Monday, December 14, 2009

Festive Underwear

I was listening to the radio the other day, and there was a discussion with some guy who wrote a book about excellent words in other languages that we just don't have in English.  For example, the Japanese apparently have a word used by the Samurai that means "To test out a new sword on a passer-by."

Maybe that's not a word that most of us will ever need, but how often have we struggled to come up with an apposite term for something that can only otherwise be described with a string of words?

Often.  Too often.

What if, instead of describing "the grimace evoked by little crumbs of burnt toast that one's life partner invariably leaves in the butter, " one could simply say you were "discrumbled"?

Or, the random possum/horse/cat/aardvark droppings that your dog eats while out on walkies?  They'd be "faesties."

Then there's the one that bothers us at all Christmas parties: how do you describe the fancy brassiere you wear when you're expecting to get very drunk, take your top off and dance on a table?  Well, as usual, the local primary school has come up with just the word:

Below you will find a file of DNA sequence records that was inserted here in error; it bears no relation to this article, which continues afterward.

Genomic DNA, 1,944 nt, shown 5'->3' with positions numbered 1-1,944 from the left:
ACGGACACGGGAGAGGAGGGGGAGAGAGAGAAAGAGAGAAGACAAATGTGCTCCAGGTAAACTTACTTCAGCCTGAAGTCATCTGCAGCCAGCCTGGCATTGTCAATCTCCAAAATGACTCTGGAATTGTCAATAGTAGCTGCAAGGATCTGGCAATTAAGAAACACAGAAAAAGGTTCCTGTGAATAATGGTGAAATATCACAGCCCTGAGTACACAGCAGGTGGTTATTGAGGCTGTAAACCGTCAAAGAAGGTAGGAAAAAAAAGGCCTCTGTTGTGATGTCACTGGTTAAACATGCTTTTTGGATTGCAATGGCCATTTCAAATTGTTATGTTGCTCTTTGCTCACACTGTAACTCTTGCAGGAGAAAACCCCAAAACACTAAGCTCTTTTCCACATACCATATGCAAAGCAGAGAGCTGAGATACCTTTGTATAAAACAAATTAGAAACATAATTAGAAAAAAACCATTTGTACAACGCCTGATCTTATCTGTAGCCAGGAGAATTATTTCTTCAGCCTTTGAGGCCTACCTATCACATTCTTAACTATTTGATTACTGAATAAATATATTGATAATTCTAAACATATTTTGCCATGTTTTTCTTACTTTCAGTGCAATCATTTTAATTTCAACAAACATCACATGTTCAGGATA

It disturbs me a little that the WHOLE school would be wearing one, but they're pretty progressive around here.

In case you're wondering, I think this is what a "Celebra" looks like:




(image via here )


Alongside some "Celejocks."


3 comments:

  1. For example, the Japanese apparently have a word used by the Samurai that means "To test out a new sword on a passer-by."

    Technically so do we. "Assault".

    Your local primary school worries me, even more than my local primary school does. Mine just has the one badly worded motto, yours appears to get creative on a weekly basis.

    ReplyDelete
  2. It occurs to me on re-reading this that it would have been much easier and fitted better if the sign had read:

    "10th DEC 12.30 GRIFFIN
    ASSEMBLY
    6PM WHOLE SCHOOL
    CHRISTMAS DO".

    'Celebra'. Seriously.

    ReplyDelete
  3. "Xmas celebration" would also have worked.

    Perhaps we both should have been primary school sign technicians.

    ReplyDelete

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